Background: Read this article from GOOD
As a dude who grew up on five acres in rural Indiana, running around outside with my best-dog friend Casey was a common activity. We lived next to Lemon Lake county park and I could sneak inside through a hole in the fence. At my disposal were miles of trails and plenty of squirrels for Casey to chase.
Living in Manhattan was a stark contrast. The notion of running around outside didn’t really exist there. Central Park was the closest thing to nature, and it’s not altogether safe.
One Saturday afternoon while Mimi worked at the gallery, I decided to hike from 59th St. to 110th St. within the park. I found a remote spot and climbed up, only to find two men shooting heroin at the top. They asked me if I was a cop. I said no. They told me to leave.
Boulder is a unique place. It’s educated, safe, healthy and extremely active. I didn’t realize how important nature was to me until I removed myself from it, and now that the tranquilizers have worn off and I’ve re-introduced myself into the wild, I have no plans to repeat the removal.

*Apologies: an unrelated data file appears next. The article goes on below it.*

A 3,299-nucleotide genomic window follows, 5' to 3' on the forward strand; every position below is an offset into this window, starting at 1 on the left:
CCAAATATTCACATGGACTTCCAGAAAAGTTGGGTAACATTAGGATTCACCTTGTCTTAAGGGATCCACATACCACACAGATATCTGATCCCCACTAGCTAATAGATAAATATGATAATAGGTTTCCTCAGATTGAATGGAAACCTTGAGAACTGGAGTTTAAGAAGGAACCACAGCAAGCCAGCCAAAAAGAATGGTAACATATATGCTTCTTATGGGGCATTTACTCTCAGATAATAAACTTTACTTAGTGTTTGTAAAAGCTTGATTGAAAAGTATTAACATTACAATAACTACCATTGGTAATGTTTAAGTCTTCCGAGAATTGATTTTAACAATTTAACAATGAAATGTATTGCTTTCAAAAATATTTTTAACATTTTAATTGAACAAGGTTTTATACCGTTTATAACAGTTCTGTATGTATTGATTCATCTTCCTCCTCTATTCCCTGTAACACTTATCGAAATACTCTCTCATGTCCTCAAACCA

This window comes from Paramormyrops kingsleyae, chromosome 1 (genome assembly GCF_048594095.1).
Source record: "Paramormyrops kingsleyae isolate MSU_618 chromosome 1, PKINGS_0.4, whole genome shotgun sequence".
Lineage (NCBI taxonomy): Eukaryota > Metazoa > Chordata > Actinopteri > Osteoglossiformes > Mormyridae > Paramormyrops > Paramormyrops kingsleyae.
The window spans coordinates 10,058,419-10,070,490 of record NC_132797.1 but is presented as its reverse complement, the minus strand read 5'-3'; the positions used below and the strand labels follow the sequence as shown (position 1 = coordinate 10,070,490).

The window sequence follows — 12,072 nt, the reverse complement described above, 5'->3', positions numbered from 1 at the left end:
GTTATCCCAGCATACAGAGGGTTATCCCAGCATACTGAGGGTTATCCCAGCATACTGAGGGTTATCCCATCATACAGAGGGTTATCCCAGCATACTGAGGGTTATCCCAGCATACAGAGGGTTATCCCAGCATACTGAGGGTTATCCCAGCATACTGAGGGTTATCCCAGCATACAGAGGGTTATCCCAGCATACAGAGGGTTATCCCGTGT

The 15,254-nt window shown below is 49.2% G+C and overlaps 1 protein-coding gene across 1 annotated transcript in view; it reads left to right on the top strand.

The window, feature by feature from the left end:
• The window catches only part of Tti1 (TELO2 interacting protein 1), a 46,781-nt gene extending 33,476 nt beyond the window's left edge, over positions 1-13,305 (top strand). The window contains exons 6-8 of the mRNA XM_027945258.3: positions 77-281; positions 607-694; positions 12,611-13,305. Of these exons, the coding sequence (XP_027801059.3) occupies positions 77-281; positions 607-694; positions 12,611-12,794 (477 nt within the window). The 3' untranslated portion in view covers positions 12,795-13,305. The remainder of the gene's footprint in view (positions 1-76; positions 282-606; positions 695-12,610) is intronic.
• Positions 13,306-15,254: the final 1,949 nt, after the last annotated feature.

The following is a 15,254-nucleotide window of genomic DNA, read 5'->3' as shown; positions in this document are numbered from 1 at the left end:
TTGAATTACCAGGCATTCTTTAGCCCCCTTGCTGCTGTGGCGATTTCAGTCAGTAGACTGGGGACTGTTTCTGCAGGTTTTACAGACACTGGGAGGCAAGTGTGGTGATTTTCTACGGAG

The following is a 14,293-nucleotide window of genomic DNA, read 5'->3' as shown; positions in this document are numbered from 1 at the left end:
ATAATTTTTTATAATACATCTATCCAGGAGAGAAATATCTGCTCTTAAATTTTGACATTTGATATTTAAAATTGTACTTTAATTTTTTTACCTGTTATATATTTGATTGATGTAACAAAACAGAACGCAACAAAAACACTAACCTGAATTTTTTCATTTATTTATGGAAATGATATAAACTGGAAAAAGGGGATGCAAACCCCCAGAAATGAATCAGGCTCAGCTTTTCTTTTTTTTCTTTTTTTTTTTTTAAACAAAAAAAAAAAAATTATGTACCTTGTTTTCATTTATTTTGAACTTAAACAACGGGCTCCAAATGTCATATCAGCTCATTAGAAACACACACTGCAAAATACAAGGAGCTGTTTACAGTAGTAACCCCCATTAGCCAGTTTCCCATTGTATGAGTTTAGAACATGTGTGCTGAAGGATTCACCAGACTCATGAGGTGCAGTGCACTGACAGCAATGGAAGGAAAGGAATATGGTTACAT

When you immerse yourself in the wild, you’re reminded of your place in the food chain. Lock eyes with any wild animal and you’ll feel something most city-dwellers forget. The world is not an inherently safe place. We’ve toiled for centuries to create an ecosystem that feels safe and comfortable, but we are still extremely vulnerable.
The problem? Most of us don’t feel vulnerable, and won’t, until the abundance of resources at our disposal ceases to exist.
Survival of the fittest…